LOUISVILLE, KY (WAVE) - We live in a place where heroin users can pick up dozens of free syringes at the government needle exchange, next door to the police department in one part of town, then swing by the grocery store to pick up some non-prescription Narcan in case someone overdoses.
"These people are being told the government is going to help you, facilitate, give you the tools to use this drug, but if you're caught distributing it, or using, then we're going to give you harsh penalties," Clark County Prosecutor Jeremy Mull said. "That's an absolutely horrid message to be sending."
How's that working out? WAVE 3 News recently studied every heroin-related criminal case in Jefferson County over a two-month period in February and March. There were 174 of them.
That's about three per day.
Then we waited.
Now, nine months later, we checked to see how they were resolved.
Every one of the heroin possession cases we reviewed, even though they are felonies, resulted in probation, many with court-ordered treatment. Examples included Joanna Tindall, passed out at the wheel, with heroin between her legs, and three babies in the back seat, and Alex Mattingly, who admitted the syringe and drugs were his on Feb. 3, and was right back out getting busted for heroin Feb. 4, with a handgun and a portable police scanner trying not to get caught.
"That's what our office has tried to do the past couple years, really tried to morph into dual personality -- send drug dealers to jail or prison, while at the same time offer a helping hand to people who are addicted to heroin or other substances," Assistant Jefferson County Commonwealth's Attorney Frank Dahl said.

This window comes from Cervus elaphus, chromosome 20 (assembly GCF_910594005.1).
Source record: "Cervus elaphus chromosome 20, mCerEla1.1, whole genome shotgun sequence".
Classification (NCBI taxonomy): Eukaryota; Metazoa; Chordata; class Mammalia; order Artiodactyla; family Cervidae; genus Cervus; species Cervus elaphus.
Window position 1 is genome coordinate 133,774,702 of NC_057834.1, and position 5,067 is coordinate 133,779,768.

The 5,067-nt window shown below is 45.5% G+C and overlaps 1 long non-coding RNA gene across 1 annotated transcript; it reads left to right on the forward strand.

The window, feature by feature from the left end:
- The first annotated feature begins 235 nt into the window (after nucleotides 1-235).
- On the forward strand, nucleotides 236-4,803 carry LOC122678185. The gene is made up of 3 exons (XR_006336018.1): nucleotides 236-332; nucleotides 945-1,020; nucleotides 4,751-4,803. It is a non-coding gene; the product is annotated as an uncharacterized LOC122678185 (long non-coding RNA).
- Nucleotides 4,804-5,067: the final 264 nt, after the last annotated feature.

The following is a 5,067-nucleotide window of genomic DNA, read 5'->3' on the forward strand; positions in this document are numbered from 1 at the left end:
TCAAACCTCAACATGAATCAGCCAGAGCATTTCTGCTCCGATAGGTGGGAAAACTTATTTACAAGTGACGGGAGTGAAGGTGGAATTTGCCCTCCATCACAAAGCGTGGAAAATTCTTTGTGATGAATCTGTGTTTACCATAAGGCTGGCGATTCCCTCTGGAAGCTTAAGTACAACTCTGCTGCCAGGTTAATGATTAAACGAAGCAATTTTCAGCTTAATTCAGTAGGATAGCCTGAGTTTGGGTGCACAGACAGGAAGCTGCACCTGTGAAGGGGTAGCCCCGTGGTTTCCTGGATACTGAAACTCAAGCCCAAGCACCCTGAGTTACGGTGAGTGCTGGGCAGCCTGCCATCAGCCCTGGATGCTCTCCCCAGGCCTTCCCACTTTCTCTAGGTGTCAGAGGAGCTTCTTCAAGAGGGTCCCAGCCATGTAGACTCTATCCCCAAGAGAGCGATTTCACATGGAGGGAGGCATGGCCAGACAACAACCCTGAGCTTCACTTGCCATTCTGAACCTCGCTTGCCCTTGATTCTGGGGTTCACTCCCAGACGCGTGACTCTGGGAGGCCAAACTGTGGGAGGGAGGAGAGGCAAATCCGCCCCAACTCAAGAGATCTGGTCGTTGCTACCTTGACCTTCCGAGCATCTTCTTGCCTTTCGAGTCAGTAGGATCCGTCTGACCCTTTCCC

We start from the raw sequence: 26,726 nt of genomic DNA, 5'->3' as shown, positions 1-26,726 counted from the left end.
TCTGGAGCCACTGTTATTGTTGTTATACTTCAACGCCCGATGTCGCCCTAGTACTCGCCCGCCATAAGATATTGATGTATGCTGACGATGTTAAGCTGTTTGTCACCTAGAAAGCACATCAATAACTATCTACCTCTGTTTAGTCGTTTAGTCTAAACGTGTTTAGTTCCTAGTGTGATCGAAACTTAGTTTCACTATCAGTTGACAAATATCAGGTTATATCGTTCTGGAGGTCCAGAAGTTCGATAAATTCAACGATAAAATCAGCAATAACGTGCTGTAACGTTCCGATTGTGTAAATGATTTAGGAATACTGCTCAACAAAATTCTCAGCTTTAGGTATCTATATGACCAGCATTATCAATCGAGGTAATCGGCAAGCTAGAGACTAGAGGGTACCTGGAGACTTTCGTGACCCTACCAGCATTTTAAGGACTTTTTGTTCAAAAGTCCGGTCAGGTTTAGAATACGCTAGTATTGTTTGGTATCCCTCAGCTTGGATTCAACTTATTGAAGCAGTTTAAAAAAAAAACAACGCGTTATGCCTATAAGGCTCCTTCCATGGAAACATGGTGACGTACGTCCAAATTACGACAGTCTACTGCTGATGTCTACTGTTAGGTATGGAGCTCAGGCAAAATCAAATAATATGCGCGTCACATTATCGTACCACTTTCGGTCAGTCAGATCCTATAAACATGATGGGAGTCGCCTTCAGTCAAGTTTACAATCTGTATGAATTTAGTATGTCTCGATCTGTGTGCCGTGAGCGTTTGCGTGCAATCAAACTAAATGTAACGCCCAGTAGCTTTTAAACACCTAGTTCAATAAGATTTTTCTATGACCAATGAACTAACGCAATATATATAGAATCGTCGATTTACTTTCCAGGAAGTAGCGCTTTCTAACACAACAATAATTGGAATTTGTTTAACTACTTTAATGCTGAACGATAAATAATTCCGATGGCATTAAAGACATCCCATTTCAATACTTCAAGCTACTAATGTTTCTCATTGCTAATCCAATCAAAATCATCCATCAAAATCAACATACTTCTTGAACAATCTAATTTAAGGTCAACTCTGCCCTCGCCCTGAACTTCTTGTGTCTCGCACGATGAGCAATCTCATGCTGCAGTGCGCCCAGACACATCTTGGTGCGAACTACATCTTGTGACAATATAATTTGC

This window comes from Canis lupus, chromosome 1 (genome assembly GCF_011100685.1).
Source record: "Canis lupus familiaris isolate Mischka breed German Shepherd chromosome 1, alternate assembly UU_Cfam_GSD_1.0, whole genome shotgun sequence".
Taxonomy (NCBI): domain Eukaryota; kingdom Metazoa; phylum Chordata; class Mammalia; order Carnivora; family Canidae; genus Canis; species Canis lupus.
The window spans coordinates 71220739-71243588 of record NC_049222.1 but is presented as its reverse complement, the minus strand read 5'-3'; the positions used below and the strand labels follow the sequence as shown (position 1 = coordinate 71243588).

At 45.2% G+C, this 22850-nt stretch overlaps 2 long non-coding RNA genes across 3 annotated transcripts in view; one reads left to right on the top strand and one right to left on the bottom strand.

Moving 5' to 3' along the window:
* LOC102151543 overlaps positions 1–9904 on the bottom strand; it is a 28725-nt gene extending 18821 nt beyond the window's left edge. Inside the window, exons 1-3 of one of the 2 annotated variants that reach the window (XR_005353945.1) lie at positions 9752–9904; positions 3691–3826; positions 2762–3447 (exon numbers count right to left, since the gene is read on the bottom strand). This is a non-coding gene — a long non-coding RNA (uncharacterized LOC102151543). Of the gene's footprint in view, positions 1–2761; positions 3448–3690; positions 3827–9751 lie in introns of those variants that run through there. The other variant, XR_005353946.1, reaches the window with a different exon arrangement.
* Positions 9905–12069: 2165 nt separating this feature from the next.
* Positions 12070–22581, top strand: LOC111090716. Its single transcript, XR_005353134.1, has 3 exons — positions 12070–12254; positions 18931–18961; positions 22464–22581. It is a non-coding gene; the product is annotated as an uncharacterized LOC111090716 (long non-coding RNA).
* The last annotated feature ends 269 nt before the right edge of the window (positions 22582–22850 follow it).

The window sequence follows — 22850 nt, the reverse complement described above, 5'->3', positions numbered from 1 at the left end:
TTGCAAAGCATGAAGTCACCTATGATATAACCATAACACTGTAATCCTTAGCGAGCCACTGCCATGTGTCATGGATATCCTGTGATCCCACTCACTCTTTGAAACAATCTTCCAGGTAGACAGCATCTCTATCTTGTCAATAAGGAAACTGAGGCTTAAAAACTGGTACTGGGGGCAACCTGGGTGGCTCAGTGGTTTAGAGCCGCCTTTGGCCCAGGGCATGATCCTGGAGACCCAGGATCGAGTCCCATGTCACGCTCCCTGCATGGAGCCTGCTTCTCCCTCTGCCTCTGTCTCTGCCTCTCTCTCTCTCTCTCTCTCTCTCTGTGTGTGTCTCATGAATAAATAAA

Are they coming down hard on heroin traffickers?
Some got sentenced to one or two years in prison.
But some dealers got no prison time, like Daequan Smith -- who admitted selling heroin along with a handgun and was given diversion -- and Cullin Coleman -- who got two years' probation after being caught selling heroin and other drugs with a large amount of cash.
"There are always going to be evidentiary issues, difficulties in prosecuting a case, getting witnesses to cooperate if a witness is needed," Dahl said. "There's always a gray area, especially when it comes to prosecuting narcotics trafficking."
Many of the heroin trafficking cases aren't resolved yet. Our investigation finds accused dealers are often released pending trial without posting any bond, just a promise to return, even in some of the worst cases, like:
+ Anthony Pierce: Charged with trafficking for the third time, with a stolen assault rifle and 40-caliber handgun
+ Donald Young: Released from prison for drug trafficking and busted again dealing
+ Robert Davis: Charged with heroin trafficking less than 500 feet from Iroquois High School, pleaded guilty, then a judge let him go pending sentencing but he never showed up and is now listed as a fugitive.
"I'd like to see more drug traffickers kept in custody, but it's a tough call for judges to make," Dahl said.
"This is the type of drug, we need to have a take-no-prisoners approach," Mull said. "If you're selling it, you're removed from society for a long time. Spread the message. This is one thing that if you do, the costs to society are so high, you'll be removed from society for a very long time."
What's the cost around here? Last year in Jefferson County, there was an average of two overdose deaths every three days.